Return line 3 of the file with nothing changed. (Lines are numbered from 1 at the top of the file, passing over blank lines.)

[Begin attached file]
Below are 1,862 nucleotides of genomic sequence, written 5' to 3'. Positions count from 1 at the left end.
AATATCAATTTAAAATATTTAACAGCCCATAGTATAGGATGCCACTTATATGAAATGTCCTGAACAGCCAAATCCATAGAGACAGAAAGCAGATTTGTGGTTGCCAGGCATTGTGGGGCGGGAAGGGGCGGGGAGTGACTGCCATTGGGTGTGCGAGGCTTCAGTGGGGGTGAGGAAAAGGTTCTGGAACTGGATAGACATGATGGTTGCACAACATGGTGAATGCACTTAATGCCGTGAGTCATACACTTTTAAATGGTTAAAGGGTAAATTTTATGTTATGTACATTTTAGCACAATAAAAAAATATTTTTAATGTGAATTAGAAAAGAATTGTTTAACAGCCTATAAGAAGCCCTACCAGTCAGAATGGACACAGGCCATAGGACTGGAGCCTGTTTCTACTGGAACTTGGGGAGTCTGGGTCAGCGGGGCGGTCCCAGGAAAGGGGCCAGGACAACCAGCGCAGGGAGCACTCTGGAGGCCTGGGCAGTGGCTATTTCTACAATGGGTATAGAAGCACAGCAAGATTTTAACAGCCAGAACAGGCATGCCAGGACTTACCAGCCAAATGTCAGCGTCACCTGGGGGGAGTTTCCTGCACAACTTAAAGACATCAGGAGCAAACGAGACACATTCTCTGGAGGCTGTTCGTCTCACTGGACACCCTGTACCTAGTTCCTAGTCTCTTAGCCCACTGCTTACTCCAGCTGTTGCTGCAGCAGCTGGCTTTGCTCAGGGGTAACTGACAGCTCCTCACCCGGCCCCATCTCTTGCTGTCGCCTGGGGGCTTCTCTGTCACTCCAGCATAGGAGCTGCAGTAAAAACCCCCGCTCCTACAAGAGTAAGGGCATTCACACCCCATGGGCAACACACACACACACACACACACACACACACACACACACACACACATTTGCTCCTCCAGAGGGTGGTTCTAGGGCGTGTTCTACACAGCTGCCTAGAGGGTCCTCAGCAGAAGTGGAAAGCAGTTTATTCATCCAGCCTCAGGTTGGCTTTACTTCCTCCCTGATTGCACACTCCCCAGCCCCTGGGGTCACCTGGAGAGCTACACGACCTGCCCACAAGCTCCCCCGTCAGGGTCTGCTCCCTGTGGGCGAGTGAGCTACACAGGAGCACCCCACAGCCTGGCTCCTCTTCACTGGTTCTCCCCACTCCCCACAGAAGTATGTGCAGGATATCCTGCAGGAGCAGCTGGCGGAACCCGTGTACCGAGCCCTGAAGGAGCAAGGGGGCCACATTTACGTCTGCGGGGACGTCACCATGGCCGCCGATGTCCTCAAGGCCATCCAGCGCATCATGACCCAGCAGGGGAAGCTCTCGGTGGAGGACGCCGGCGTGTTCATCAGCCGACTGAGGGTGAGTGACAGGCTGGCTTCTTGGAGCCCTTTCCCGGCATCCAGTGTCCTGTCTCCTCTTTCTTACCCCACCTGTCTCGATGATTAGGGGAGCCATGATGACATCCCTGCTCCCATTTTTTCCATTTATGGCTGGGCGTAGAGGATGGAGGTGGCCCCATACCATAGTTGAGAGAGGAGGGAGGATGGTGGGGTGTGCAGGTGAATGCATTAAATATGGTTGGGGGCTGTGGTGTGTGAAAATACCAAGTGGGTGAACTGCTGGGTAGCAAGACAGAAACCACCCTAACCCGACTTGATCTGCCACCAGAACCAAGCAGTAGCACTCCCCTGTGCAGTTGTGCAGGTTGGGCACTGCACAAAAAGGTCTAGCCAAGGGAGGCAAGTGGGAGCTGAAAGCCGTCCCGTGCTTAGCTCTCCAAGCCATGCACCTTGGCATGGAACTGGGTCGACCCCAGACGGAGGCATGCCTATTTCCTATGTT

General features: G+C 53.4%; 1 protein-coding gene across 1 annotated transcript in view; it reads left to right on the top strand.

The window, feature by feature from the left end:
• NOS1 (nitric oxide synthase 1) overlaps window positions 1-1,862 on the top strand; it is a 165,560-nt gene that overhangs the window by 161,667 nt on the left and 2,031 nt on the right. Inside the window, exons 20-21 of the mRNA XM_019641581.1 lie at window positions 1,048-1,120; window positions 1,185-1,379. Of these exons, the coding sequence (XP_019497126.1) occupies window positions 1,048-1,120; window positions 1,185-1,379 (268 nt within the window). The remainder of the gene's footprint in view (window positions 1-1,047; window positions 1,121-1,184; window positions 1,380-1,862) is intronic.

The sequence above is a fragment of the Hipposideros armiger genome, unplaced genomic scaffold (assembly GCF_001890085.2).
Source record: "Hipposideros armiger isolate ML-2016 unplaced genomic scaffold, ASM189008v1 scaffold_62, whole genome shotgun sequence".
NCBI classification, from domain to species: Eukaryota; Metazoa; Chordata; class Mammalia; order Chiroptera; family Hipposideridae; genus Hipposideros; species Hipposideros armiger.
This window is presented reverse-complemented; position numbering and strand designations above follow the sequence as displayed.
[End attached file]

General features: G+C 53.4%; 1 protein-coding gene across 1 annotated transcript in view; it reads left to right on the top strand.